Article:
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In many respects he was not a nice man. He was a chronic alcoholic, an unfaithful husband, a wife batterer and, for a wealthy man, notoriously mean. It sounds cruel but as he lay dying people laughed and cheered. With every spasm of his dying body the laughter increased. Yet this poor specimen of humanity, in some respects, was one of the world’s greatest comedians. In his heydays he only had to stand on stage to raise howls of laughter.

Tommy Cooper was a big man. He was 6’4” tall with large clumsy limbs and size 13 feet. He weighed over 15 stone. His strong facial features were crowned by a fine head of dark hair. Apart from the suit and collar and tie that he always wore, his trademark was a red, Moroccan fez.

In theory, Tommy came on stage to perform magic tricks but more often than not his tricks went astray due to his apparent awkwardness and ineptitude. Consequently, his audience often waited, not for him to pull off the magic trick, but to bumble it. He made a living from this ineptitude, from not being a good magician. However, every now and then he would surprise them by carrying out some very clever magic tricks just to show that he could do it.

He was also a master of one-liners which he delivered throughout his performances as he was setting up his magic tricks: “I’m on a whiskey diet… I’ve lost 3 days already” or “Gambling has brought my family closer together.. We had to move to a smaller house.”

While moving objects about he would deliver a series of quips like “I said to the Doctor: ‘can you give me something for my liver’? He gave me a pound of onions.”  On another occasion he recalled: “I said to my doctor ‘it hurts when I lift my arm’. In that case, the Doctor said: ‘don’t lift it’. As with a lot of British comedians his wife was often the butt of his jokes. “When my wife went to the same Doctor, he examined her and said: ‘you have a bad back’. She said ‘In that case, I want a second opinion’. ‘All right’, he said ‘you’re ugly as well’.

Though born in Caerphilly in Wales in 1921, to a Welsh soldier father and an English mother, Tommy Cooper was brought up in Devon. When he was 8 his Aunt Lucy gave him a magic set for his birthday and he would spend hours perfecting his tricks, a fascination with magic that lasted for his entire life. When the war came in 1939, he joined the Royal Horse Troop and was stationed in Egypt. After he was wounded, he began entertaining the troops. One night he lost the pith helmet he was supposed to be wearing and borrowed a fez from a waiter. The audience loved it and he used it as a trademark for the rest of his life.

Back in England after the war Tommy moved around the variety circuit performing magic tricks and comedy. He quickly realised that far from being upset when his magic tricks failed that his audience loved it. His first break in TV came in 1952 when he appeared in the BBC series: “It’s Magic”. Later he would appear in many ITV shows. One of his favourite catch phrases when performing a magic trick was to say “just like that” in a slightly slurred voice. In 1969 he was voted “ITV Personality of the Year”.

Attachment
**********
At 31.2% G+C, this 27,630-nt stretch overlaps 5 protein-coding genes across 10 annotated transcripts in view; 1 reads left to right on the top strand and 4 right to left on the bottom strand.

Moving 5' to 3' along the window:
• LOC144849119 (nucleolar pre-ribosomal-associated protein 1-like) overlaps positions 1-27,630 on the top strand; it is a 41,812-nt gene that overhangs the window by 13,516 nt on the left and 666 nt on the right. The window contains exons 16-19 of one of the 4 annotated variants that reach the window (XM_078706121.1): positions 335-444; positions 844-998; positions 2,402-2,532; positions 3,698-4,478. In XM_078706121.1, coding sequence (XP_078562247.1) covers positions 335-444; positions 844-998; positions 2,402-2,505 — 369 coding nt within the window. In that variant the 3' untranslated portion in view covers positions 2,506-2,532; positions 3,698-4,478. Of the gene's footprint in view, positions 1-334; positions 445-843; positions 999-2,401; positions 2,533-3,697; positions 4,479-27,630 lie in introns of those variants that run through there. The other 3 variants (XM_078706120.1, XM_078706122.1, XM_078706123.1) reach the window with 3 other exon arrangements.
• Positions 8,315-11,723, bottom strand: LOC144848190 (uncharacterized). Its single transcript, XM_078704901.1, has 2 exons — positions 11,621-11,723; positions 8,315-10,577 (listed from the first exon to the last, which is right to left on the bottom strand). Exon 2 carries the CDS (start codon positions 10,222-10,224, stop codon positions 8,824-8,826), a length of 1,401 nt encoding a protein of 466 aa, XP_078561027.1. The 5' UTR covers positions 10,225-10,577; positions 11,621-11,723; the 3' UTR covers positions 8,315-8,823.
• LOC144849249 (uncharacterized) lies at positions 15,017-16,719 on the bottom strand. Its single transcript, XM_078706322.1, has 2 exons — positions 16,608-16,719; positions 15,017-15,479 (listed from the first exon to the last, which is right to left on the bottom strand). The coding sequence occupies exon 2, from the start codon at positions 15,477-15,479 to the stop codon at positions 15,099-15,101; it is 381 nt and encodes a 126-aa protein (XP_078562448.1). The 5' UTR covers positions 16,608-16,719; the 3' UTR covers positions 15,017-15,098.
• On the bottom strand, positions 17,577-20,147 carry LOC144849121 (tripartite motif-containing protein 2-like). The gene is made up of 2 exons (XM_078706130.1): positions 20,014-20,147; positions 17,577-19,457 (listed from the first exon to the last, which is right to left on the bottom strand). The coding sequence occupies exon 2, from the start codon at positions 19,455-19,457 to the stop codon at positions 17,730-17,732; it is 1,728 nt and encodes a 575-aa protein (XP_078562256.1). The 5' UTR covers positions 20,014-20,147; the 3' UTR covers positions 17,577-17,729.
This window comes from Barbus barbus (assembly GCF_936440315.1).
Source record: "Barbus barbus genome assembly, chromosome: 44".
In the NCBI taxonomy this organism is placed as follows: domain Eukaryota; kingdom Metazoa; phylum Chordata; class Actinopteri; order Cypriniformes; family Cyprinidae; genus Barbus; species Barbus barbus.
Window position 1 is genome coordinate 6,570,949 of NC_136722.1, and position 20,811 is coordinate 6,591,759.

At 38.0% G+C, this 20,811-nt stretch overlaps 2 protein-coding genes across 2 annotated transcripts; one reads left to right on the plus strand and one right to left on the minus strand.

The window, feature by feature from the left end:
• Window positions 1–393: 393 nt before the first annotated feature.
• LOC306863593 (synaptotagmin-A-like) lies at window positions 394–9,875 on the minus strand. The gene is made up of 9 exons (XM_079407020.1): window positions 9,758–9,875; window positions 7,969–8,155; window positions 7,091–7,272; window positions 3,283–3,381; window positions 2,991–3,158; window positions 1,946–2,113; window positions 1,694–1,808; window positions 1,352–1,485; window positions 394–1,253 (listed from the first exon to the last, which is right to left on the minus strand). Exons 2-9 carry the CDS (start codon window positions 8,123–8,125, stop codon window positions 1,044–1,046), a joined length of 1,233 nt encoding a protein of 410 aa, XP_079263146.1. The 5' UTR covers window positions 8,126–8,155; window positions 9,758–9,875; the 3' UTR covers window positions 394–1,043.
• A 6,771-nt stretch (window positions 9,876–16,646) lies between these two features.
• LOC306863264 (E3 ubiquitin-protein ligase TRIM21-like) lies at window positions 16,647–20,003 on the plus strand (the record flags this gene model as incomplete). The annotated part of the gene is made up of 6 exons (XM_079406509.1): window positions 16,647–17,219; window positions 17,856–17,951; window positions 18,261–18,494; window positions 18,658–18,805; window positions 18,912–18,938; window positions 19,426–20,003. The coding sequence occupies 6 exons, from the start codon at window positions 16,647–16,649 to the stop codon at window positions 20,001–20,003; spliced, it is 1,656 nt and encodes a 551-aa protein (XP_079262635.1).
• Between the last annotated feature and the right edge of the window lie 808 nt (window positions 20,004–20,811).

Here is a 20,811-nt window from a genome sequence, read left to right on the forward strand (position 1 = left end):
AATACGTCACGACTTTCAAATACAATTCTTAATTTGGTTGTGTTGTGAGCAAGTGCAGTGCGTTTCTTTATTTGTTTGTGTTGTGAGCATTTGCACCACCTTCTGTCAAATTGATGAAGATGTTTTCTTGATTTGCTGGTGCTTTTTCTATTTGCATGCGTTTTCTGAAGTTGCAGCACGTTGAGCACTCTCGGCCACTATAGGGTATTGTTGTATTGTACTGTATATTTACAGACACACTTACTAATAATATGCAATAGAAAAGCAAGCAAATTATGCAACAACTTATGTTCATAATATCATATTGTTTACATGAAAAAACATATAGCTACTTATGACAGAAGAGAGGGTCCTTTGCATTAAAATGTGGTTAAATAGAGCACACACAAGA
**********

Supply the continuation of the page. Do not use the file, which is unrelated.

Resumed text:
Initially, Tommy drank to overcome his nervousness and insecurity because it took him a long time to establish himself. However, in time, his drinking habits increased so much that they had a devastating effect on his family and nearly ruined his career. The alcohol also led to scenes of childish tantrums and domestic violence as husband and wife physically and verbally abused each other in private and in public. Despite his success and wealth, he was notoriously mean never buying his round for example. One day after paying his taxi driver the exact fair he stuck something in his pocket and said “Have a drink on me”. The something turned out to be a teabag.

In 1967 he began an adulterous affair with Mary Kay, his road manager and it continued until his death. By the 1980’s his health was in serious decline due to his excessive drinking and smoking. He often smoked 40 cigars a day and suffered from sciatica, lumbago, bronchitis and poor circulation. He was frequently warned by his doctors that he had to change his lifestyle but to no avail.

On April 15th 1984 he took part in a variety show called “Live from Her Majesty’s Theatre” which was being filmed and broadcast simultaneously on London Weekend Television. He took his place on stage and told a few jokes. Then a girl arrived to help him put on a large cloak as part of his act. He was standing in front of a secondary curtain and as the girl walked off, he slowly sank to the floor. Assuming this was part of the act the audience clapped and cheered. As he lay on the floor he began groaning and twitching so they laughed even more. Unknown to them, Cooper was in the throes of a massive heart attack that would kill him within minutes. When the stage hands realised that there was something wrong, he was pulled behind the curtain while the show continued at the front of the stage because the show must always go on – especially if it is a live TV broadcast.

This wonderful comedian who brought laughter and joy to millions of people, despite his insecure and unhappy personal life, was only 63 when he passed away in 1984, “just like that”.


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